Monday, November 18, 2013

Prediction: Full-Time Jobs will Exceed New Law Graduates for Graduating Class of 2016


The Tide Turns Again?
New Jobs Exceed the Number of Law Graduates in 2016?

At the conference of the Midwest Association of Prelaw Advisors held at the end of October 2013, Professor Jerry Organ predicted that jobs would exceed the number of law school graduates in 2016 (as I recall).

He suggested that the market would turn because applicants to law school would continue to decline while the trend in new law jobs would hold at least steady.

So, here is my attempt at supporting this prediction.  I am using data provided by LSAC at the MAPLA conference, which I have discussed in earlier postings.  I am also relying on data provided by NALP.

I make the following assumptions:
  • Enrollment of first-year law students will decline by 8.0% from the previous year through the 2015 entering class.
  • Each entering class experiences an attrition rate of 12 percent. So, only 88 percent of each first-year class graduates three years later.
  • New full-time jobs in three categories -- bar required, JD advantage, and other professional jobs -- will hold steady at the 2012 level of 31,776 jobs.
  • All categories of full-time jobs will hold steady at the 2012 level of 33,759 jobs.
If all these assumptions hold up, full-time jobs (in three categories) will exceed the number of graduates from law school in 2017. If I include all full-time jobs in the count, then those jobs will exceed law school graduates in 2016. 

Here's my math: 

Decline in first-year law students from the prior year, according to the LSAC data. Pointed brackets (<>) indicate my predictions.

2009-10     52,500          3.5%     (number graduating in 2012:  46,364) (all time high)
2010-11     48,700        -7.2%     (projected number graduating in 2013: <42,856>)
2011-12     44,500        -8.7%     (projected number graduating in 2014: <39,160>)
2012-13   <40,940>   <-8.0%>   (projected number graduating in 2015: <36,027>)
2013-14   <37,665>   <-8.0%>   (projected number graduating in 2016: <33,145>)
2014-15   <34,652>   <-8.0%>   (projected number graduating in 2017: <30,494>)
2015-16   <31,879>   <-8.0%>   (projected number graduating in 2018: <28,054>)

[As noted in an update below, NALP and ABA report data differently.  According to the ABA reports, the all-time-high enrollment of 52,500 occurred in the Fall of 2010 (not 2009).  Accordingly, my data is off by one year because I use the NALP data.]

Employment for 2012 graduates, according to the NALP data:
  • 46,364 total.  (The data shows that about 12 percent of law students who start law school in 2009 did not graduate in 2012.)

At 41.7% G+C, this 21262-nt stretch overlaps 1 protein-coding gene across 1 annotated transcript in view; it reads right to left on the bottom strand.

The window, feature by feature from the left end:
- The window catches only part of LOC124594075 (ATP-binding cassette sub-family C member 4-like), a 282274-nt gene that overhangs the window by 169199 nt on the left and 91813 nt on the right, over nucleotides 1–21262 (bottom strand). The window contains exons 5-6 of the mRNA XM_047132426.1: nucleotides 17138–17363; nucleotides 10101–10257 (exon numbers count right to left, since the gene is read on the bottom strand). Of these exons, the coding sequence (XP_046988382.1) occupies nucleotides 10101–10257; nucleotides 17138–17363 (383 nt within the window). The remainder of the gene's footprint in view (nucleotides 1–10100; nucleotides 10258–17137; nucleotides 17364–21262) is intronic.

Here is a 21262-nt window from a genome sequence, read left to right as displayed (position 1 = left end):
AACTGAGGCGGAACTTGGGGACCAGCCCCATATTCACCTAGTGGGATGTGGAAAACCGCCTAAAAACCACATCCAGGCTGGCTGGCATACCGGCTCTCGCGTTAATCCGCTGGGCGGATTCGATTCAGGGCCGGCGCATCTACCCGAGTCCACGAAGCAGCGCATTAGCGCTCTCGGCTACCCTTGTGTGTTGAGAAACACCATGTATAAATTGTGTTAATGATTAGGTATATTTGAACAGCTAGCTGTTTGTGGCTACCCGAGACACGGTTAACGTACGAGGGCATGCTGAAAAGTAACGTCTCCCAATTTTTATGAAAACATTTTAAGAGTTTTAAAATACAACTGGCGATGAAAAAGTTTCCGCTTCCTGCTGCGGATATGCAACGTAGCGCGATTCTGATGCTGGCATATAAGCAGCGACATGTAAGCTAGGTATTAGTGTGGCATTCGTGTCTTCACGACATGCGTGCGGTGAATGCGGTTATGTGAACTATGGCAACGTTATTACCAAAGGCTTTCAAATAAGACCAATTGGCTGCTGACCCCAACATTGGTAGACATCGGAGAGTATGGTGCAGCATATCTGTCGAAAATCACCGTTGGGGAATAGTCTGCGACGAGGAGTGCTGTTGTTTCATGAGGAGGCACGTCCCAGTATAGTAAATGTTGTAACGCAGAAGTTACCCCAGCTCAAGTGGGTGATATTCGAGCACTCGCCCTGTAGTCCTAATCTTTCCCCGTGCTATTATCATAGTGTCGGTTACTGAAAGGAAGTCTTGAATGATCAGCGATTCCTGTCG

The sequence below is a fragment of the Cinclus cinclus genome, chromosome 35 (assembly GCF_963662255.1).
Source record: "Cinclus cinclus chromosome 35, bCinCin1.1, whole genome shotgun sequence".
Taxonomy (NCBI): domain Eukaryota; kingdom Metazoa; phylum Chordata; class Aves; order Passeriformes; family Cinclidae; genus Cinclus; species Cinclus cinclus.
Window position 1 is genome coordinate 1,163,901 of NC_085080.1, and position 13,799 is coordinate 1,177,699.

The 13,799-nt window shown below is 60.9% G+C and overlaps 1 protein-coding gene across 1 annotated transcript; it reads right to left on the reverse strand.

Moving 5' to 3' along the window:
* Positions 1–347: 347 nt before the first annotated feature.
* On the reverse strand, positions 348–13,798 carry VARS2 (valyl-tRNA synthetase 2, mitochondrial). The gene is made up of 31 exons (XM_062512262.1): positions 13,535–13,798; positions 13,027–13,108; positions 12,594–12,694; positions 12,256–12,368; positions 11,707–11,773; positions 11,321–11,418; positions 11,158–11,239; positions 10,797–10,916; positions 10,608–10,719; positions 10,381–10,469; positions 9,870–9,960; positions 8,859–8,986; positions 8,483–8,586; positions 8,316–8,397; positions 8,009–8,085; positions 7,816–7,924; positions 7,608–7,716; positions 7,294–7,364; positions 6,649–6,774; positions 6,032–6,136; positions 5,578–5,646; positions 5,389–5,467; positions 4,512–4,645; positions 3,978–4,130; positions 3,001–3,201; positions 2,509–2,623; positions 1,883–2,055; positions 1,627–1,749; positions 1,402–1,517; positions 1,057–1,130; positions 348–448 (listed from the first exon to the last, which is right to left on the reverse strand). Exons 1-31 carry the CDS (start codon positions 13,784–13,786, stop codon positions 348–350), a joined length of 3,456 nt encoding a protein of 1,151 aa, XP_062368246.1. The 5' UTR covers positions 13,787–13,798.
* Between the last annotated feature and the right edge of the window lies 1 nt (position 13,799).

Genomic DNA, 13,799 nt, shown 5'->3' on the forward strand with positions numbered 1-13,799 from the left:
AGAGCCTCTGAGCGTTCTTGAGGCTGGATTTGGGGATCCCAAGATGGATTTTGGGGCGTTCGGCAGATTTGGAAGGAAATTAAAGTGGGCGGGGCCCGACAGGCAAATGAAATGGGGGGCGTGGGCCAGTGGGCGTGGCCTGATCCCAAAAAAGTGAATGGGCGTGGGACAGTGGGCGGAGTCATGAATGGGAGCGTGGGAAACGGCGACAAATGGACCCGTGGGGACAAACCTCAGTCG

• 44,339 reported their employment status to NALP.
  • Of those reporting their employment status, they fell within the following categories:
    • Bar passage required, full-time:   26,876
    • JD Advantage, full-time:                4,730
    • Other professional, full-time:          1,770
    • Non-professional , full-time:             330
    • Unknown, full-time:                            53
    • Total full-time employment:          33,759
  • 2012 graduates with jobs in the first three categories total 31,776.  
Nov. 19, 2013 Update:  The Faculty Lounge blog suggests that the down turn in law school applications (and hence first-year enrollees) could be higher than expected. So, my estimated 8.0% decline in first-year enrollees could be conservative.

Nov. 20, 2013 Update:  Brian Tamanaha, in his book Failing Law Schools,  cites data from the Bureau of Labor Statistics indicating that "from 2000 to 2010 the economy created 123,000 new lawyer jobs; departures from the legal profession over ten years added another 151,400 openings.  Combining the two, there were about 275,000 job openings for lawyers . . . ."  I assume his use of the terms "lawyer jobs" or "job openings for lawyers" ties to the NALP category of "bar passage required, full-time" jobs.

He also says: "The Bureau of Labor Statistics projects about 25,000 openings for lawyers each year through 2018 (new positions and replacements for departures) . . . ."   Thus, if the discussion is confined to full-time jobs requiring bar passage, the decline in applicants to law school would need to be sharper and more sustained to ensure that every graduate got a job in that category.

Nov. 22, 2013 Update:  I received this email today from Professor Deborah J Merritt, John Deaver Drinko/Baker & Hostetler Chair in Law, Moritz College of Law:
Paula, I saw your interesting post on when the number of law graduates will equal the number of jobs that were available in 2012. Unfortunately, I think you confused the degree totals for 2012 and 2013 -- it's an easy mistake to make because of the odd way in which the ABA reports data. I've made a post on my blog in which I re-run the calculations and also make some different assumptions about jobs. I thought you might like to see the results:

http://www.lawschoolcafe.org/thread/when-will-graduates-jobs/